Stress & how it can impact gut health
Most of us have felt a ‘gut feeling’ – when you walk into a group of new people, and you get this strong sensation that you are not supposed to be there or a strong feeling that you are in fact exactly where you are supposed to be. Our gut and our brain communicate, they have a two-way axis and send signals to each other.
It happened to me not that long ago, I was out for a drink with a group of 16 new girls ‘friend dating’ in a new city, and I was having a lovely time and then it was suggested we continue for dinner – super quickly I had a ‘knowing sensation’ not to go, my gut told me no, my head then told me no and I ignored them both and my mouth said yes! Toward the end of the dinner, I had an overwhelming sensation that I had to leave – immediately – I quickly said my goodbyes, left and almost had a panic attack. I hadn’t listened to my gut, I hadn’t honoured myself and what I needed most in that moment and it made my flight or fight response kick in (sympathetic nervous system). I ran out of the situation feeling stressed, anxious, and unsure of who I was and what I as meant to be doing in that moment.
That stress went straight to my stomach – another common phrase, but what does that mean and how does it manifest? It can be different in everyone, but during that flight or fight response, which is excellent in a situation when you need to escape e.g., something falling out of the cupboard and your body reacts before you’ve realised and you move or, the more common example, of running instinctively if you were being chased by a lion.
Our bodies are so intelligent, they switch on our sympathetic nervous system to protect us and our brain triggers hormones, like cortisol and adrenaline to be released so our body is alert and equipped with the energy we need to react – incredible! But at the same time, it switches off our digestion – because you don’t need to be busy digesting food when you’re trying to remove yourself from ‘danger’.
Now imagine that you’re in a situation like I was, or little things at work are constantly stressing you out – its building and building and you are feeling that stress and anxiety consistently. The thing is, your body can’t tell the difference between these micro stressors and actual dangers, so your digestion is not constantly on. You might be experiencing stomach aches, bloating, maybe you’re not going to the toilet frequently or normally – so much so that you think that this is your normal and you’re used to it. “This is just how my body works” – but it doesn’t have to be this way!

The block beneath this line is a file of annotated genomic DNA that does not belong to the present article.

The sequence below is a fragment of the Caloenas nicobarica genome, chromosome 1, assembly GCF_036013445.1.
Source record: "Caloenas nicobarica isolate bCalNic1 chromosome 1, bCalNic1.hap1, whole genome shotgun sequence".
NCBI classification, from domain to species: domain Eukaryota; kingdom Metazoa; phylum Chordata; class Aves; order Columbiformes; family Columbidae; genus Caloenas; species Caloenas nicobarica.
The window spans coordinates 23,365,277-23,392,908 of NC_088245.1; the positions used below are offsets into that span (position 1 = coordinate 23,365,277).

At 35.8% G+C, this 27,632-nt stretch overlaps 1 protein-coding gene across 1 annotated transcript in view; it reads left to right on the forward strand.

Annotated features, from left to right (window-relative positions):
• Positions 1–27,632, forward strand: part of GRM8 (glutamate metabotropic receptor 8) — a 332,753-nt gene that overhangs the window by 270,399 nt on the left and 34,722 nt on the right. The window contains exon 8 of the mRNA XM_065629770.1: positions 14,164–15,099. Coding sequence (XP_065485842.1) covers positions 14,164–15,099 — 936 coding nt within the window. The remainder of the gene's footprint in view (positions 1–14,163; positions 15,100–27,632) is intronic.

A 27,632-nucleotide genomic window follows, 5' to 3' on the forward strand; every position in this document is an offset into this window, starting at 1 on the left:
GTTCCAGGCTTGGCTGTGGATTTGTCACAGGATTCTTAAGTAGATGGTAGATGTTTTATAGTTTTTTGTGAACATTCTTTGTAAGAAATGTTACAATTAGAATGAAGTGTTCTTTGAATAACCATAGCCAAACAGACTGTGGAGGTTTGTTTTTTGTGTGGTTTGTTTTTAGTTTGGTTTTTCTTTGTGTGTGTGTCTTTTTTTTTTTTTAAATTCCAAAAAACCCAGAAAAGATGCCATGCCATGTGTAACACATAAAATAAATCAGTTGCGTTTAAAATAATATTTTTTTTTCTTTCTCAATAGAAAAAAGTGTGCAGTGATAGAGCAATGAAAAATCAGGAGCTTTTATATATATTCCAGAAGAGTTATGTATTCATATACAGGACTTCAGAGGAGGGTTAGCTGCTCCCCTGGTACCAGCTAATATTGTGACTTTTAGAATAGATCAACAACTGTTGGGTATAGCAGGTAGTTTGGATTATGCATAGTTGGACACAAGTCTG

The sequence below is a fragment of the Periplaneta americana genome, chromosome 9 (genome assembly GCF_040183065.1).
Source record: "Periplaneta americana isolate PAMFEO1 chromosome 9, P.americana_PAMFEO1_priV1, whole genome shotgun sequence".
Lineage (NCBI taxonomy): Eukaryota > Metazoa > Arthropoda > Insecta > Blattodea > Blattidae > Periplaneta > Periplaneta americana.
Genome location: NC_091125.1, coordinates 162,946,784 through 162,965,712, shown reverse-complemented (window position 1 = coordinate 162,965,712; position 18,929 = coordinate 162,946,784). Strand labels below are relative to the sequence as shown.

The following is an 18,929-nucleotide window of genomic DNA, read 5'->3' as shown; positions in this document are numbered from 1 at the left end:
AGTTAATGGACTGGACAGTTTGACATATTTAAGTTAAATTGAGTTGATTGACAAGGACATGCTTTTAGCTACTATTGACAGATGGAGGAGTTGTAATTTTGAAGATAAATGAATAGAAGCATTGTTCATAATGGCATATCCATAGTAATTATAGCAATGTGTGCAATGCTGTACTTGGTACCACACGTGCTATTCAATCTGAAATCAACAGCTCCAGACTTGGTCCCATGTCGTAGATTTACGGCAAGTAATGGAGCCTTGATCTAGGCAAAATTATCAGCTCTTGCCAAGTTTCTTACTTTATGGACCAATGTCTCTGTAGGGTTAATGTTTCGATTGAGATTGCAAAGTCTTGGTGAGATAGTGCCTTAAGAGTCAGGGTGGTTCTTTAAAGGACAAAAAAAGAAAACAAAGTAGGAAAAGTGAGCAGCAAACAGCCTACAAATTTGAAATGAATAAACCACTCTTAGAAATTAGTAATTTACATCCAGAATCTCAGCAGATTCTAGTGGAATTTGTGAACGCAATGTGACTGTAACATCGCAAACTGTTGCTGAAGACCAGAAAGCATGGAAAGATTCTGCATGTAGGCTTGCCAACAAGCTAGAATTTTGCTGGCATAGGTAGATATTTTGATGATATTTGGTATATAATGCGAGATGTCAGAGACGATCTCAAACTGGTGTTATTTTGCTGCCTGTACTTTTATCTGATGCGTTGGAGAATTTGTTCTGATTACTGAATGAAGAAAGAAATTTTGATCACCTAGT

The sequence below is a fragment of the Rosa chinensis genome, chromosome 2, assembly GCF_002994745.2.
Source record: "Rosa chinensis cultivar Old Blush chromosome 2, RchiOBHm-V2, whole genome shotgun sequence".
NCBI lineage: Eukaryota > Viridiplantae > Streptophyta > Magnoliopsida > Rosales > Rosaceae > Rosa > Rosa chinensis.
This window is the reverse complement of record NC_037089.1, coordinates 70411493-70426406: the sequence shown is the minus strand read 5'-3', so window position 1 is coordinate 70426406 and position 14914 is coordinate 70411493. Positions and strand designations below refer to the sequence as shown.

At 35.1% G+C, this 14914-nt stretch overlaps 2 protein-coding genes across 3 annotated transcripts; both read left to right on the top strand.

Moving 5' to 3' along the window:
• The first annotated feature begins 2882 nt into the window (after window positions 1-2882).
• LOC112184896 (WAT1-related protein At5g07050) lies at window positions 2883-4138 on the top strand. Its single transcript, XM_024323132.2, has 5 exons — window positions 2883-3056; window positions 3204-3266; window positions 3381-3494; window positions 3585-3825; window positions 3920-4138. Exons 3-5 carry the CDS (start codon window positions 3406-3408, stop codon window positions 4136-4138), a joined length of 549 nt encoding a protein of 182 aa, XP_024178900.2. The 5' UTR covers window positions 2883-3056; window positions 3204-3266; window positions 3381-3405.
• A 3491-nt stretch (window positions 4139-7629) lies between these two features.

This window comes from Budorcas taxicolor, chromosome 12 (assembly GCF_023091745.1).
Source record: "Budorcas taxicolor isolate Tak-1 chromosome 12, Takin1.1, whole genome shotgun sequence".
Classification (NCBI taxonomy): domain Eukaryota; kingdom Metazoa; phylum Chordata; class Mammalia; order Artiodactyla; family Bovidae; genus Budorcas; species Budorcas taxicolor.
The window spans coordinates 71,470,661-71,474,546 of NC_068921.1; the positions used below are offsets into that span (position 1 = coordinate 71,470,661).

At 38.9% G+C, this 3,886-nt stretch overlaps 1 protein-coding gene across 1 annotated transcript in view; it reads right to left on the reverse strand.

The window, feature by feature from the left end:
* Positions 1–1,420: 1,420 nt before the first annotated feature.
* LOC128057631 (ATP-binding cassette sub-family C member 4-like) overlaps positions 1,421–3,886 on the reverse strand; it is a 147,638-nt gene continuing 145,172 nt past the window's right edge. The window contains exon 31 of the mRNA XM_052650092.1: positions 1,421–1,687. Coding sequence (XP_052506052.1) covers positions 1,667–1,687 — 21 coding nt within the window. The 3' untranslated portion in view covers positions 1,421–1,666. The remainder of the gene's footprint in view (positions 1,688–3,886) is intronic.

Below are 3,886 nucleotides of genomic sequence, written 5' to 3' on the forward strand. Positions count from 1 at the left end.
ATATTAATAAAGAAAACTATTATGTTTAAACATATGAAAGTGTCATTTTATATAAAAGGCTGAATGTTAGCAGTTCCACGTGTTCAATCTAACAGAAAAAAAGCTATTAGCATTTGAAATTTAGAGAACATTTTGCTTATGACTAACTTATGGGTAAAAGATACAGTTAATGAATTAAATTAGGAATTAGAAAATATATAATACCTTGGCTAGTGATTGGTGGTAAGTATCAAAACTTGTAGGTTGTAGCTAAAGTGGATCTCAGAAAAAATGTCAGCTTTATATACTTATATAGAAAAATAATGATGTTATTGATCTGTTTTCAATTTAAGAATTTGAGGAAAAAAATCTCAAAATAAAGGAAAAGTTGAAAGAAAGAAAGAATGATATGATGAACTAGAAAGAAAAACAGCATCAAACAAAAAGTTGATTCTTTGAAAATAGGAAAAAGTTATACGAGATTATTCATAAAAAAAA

When we’re in this constant state of stress we are not giving our bodies the chance to function as they should – we are in a state of resistance where our bodies continue to push through. Maybe you are trying other things to feel healthy, but the thing is that no matter what we’re eating or how much we exercise, if our digestion is constantly in this state of stress, switching on and off, you won’t feel the benefits of these healthy habits as much as you could.
Our bodies are amazing things – they will push through, but if we always ignore its cues then we could get to the point where we hit burnout. Maybe we will get a bout of sickness because our immune system is so run down and needs to release some built-up toxins, or it could trigger a panic attack. All these things happen because we aren’t listening, so our body has to do something to make us stop and listen.
What can we do? We need to spend more time dropping into our bodies to get them into a state of rest (parasympathetic nervous system) – but what does this mean? When our body and mind rest, sleep and pause, they can heal.
How can we do this?
Building mindfulness practices into our day
Watching the world go by
Doing things that you love
Resting after exercise
Doing calming exercises as well as active Yoga Nidra
When you actively practice resting, you’ll start to notice your body functioning properly – you’ll start to reset.
One way that I have used to test my stress reaction was whilst sat in traffic when I was in a rush somewhere. You can’t go anywhere – it’s completely out of your control – so in that moment you have two choices
Get frustrated, panicked, thinking about the future consequences, that bubbling feeling of stress gets activated and your shoulders tighten and eventually your stomach will react – this doesn’t always necessarily happen instantly, it could respond the next time you eat for example or,
You take a deep inhale through the nose and exhale through the mouth, and you say to yourself “okay, there is nothing I can do to change what’s happening” and you actively decide to remain calm, stay in the present and therefore in your body. If you feel it rising again – take another breath – and you continue to practice.
Being aware of our response is the first step.
We always have a choice as to how we react. If you can practice giving yourself a moment to pause and get present in your body – you can then decide how the world around you impacts you. In the end, when we are stressed, it is our mind and bodies that feel the stress the most.
I work with individuals, groups and businesses finding this connection and healing their gut health – reducing stress, building healthy eating habits and their intuition so they know exactly what it is they need and getting people excited about learning more about their bodies and gut!
This blog was originally published on FocusOn Health & Wellbeing: https://mag.focusonhwb.org/stress-how-it-can-impact-gut-health/